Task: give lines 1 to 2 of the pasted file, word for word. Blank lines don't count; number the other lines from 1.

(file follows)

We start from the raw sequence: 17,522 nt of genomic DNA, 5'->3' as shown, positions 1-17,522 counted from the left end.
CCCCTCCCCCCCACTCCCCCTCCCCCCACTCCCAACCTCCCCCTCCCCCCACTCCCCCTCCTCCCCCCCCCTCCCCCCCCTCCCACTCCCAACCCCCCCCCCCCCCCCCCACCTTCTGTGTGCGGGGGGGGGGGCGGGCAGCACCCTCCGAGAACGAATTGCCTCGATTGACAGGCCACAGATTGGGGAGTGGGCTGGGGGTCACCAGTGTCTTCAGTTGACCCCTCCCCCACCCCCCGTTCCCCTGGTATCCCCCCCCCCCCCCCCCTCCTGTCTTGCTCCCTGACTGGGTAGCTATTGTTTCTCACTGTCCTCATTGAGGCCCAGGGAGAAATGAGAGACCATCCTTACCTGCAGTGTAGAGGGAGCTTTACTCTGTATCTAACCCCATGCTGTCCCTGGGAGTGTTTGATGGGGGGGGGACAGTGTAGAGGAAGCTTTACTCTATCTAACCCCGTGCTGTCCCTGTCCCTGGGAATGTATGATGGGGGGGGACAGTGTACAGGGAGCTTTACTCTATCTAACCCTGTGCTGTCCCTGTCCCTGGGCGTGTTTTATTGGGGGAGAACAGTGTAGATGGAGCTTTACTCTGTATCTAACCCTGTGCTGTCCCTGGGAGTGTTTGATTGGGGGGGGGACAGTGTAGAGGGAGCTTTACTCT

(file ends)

We start from the raw sequence: 17,522 nt of genomic DNA, 5'->3' as shown, positions 1-17,522 counted from the left end.
CCCCTCCCCCCCACTCCCCCTCCCCCCACTCCCAACCTCCCCCTCCCCCCACTCCCCCTCCTCCCCCCCCCTCCCCCCCCTCCCACTCCCAACCCCCCCCCCCCCCCCCCACCTTCTGTGTGCGGGGGGGGGGGCGGGCAGCACCCTCCGAGAACGAATTGCCTCGATTGACAGGCCACAGATTGGGGAGTGGGCTGGGGGTCACCAGTGTCTTCAGTTGACCCCTCCCCCACCCCCCGTTCCCCTGGTATCCCCCCCCCCCCCCCCCTCCTGTCTTGCTCCCTGACTGGGTAGCTATTGTTTCTCACTGTCCTCATTGAGGCCCAGGGAGAAATGAGAGACCATCCTTACCTGCAGTGTAGAGGGAGCTTTACTCTGTATCTAACCCCATGCTGTCCCTGGGAGTGTTTGATGGGGGGGGGACAGTGTAGAGGAAGCTTTACTCTATCTAACCCCGTGCTGTCCCTGTCCCTGGGAATGTATGATGGGGGGGGACAGTGTACAGGGAGCTTTACTCTATCTAACCCTGTGCTGTCCCTGTCCCTGGGCGTGTTTTATTGGGGGAGAACAGTGTAGATGGAGCTTTACTCTGTATCTAACCCTGTGCTGTCCCTGGGAGTGTTTGATTGGGGGGGGGACAGTGTAGAGGGAGCTTTACTCT